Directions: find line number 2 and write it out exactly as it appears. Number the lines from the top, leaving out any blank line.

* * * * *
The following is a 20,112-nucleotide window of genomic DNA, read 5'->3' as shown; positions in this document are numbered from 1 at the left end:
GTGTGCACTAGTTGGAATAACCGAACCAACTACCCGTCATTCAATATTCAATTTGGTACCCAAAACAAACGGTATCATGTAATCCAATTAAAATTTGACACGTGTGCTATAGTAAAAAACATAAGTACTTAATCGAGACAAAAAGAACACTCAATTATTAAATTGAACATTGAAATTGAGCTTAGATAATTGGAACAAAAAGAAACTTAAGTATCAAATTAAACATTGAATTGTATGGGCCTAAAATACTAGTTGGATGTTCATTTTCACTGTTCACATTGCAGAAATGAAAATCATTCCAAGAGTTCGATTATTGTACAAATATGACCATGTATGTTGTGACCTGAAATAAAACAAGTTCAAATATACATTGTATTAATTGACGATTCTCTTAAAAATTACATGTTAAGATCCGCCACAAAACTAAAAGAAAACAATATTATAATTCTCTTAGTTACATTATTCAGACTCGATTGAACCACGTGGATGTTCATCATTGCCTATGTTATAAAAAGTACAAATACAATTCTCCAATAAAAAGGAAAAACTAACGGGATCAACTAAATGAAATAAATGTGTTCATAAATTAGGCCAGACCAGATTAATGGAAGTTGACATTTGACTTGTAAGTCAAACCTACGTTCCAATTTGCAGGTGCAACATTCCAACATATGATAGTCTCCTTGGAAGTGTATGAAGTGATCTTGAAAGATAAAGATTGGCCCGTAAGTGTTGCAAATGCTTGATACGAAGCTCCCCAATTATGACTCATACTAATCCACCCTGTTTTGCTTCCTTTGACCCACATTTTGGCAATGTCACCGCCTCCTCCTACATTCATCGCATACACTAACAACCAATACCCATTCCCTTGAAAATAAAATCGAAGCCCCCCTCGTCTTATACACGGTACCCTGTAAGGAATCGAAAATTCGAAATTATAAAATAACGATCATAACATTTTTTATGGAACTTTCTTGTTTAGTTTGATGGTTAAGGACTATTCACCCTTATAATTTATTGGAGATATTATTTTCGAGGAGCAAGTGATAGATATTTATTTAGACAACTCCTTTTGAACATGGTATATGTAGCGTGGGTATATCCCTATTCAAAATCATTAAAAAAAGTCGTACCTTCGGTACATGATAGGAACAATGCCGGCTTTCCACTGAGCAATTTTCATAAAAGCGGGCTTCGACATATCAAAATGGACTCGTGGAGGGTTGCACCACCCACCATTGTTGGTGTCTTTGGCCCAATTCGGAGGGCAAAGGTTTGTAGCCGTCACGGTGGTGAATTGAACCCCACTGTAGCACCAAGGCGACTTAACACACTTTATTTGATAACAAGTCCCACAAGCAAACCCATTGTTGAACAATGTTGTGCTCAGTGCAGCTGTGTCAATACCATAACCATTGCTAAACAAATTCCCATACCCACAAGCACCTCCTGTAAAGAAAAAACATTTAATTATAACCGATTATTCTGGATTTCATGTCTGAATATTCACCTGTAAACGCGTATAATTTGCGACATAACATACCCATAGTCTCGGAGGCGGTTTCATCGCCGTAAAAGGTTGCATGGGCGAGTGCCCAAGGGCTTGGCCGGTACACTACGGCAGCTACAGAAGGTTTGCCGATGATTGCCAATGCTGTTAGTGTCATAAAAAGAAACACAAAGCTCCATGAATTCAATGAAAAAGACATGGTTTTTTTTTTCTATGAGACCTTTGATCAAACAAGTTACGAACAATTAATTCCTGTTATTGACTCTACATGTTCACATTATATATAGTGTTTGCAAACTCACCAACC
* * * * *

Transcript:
GTGTGCACTAGTTGGAATAACCGAACCAACTACCCGTCATTCAATATTCAATTTGGTACCCAAAACAAACGGTATCATGTAATCCAATTAAAATTTGACACGTGTGCTATAGTAAAAAACATAAGTACTTAATCGAGACAAAAAGAACACTCAATTATTAAATTGAACATTGAAATTGAGCTTAGATAATTGGAACAAAAAGAAACTTAAGTATCAAATTAAACATTGAATTGTATGGGCCTAAAATACTAGTTGGATGTTCATTTTCACTGTTCACATTGCAGAAATGAAAATCATTCCAAGAGTTCGATTATTGTACAAATATGACCATGTATGTTGTGACCTGAAATAAAACAAGTTCAAATATACATTGTATTAATTGACGATTCTCTTAAAAATTACATGTTAAGATCCGCCACAAAACTAAAAGAAAACAATATTATAATTCTCTTAGTTACATTATTCAGACTCGATTGAACCACGTGGATGTTCATCATTGCCTATGTTATAAAAAGTACAAATACAATTCTCCAATAAAAAGGAAAAACTAACGGGATCAACTAAATGAAATAAATGTGTTCATAAATTAGGCCAGACCAGATTAATGGAAGTTGACATTTGACTTGTAAGTCAAACCTACGTTCCAATTTGCAGGTGCAACATTCCAACATATGATAGTCTCCTTGGAAGTGTATGAAGTGATCTTGAAAGATAAAGATTGGCCCGTAAGTGTTGCAAATGCTTGATACGAAGCTCCCCAATTATGACTCATACTAATCCACCCTGTTTTGCTTCCTTTGACCCACATTTTGGCAATGTCACCGCCTCCTCCTACATTCATCGCATACACTAACAACCAATACCCATTCCCTTGAAAATAAAATCGAAGCCCCCCTCGTCTTATACACGGTACCCTGTAAGGAATCGAAAATTCGAAATTATAAAATAACGATCATAACATTTTTTATGGAACTTTCTTGTTTAGTTTGATGGTTAAGGACTATTCACCCTTATAATTTATTGGAGATATTATTTTCGAGGAGCAAGTGATAGATATTTATTTAGACAACTCCTTTTGAACATGGTATATGTAGCGTGGGTATATCCCTATTCAAAATCATTAAAAAAAGTCGTACCTTCGGTACATGATAGGAACAATGCCGGCTTTCCACTGAGCAATTTTCATAAAAGCGGGCTTCGACATATCAAAATGGACTCGTGGAGGGTTGCACCACCCACCATTGTTGGTGTCTTTGGCCCAATTCGGAGGGCAAAGGTTTGTAGCCGTCACGGTGGTGAATTGAACCCCACTGTAGCACCAAGGCGACTTAACACACTTTATTTGATAACAAGTCCCACAAGCAAACCCATTGTTGAACAATGTTGTGCTCAGTGCAGCTGTGTCAATACCATAACCATTGCTAAACAAATTCCCATACCCACAAGCACCTCCTGTAAAGAAAAAACATTTAATTATAACCGATTATTCTGGATTTCATGTCTGAATATTCACCTGTAAACGCGTATAATTTGCGACATAACATACCCATAGTCTCGGAGGCGGTTTCATCGCCGTAAAAGGTTGCATGGGCGAGTGCCCAAGGGCTTGGCCGGTACACTACGGCAGCTACAGAAGGTTTGCCGATGATTGCCAATGCTGTTAGTGTCATAAAAAGAAACACAAAGCTCCATGAATTCAATGAAAAAGACATGGTTTTTTTTTTCTATGAGACCTTTGATCAAACAAGTTACGAACAATTAATTCCTGTTATTGACTCTACATGTTCACATTATATATAGTGTTTGCAAACTCACCAACC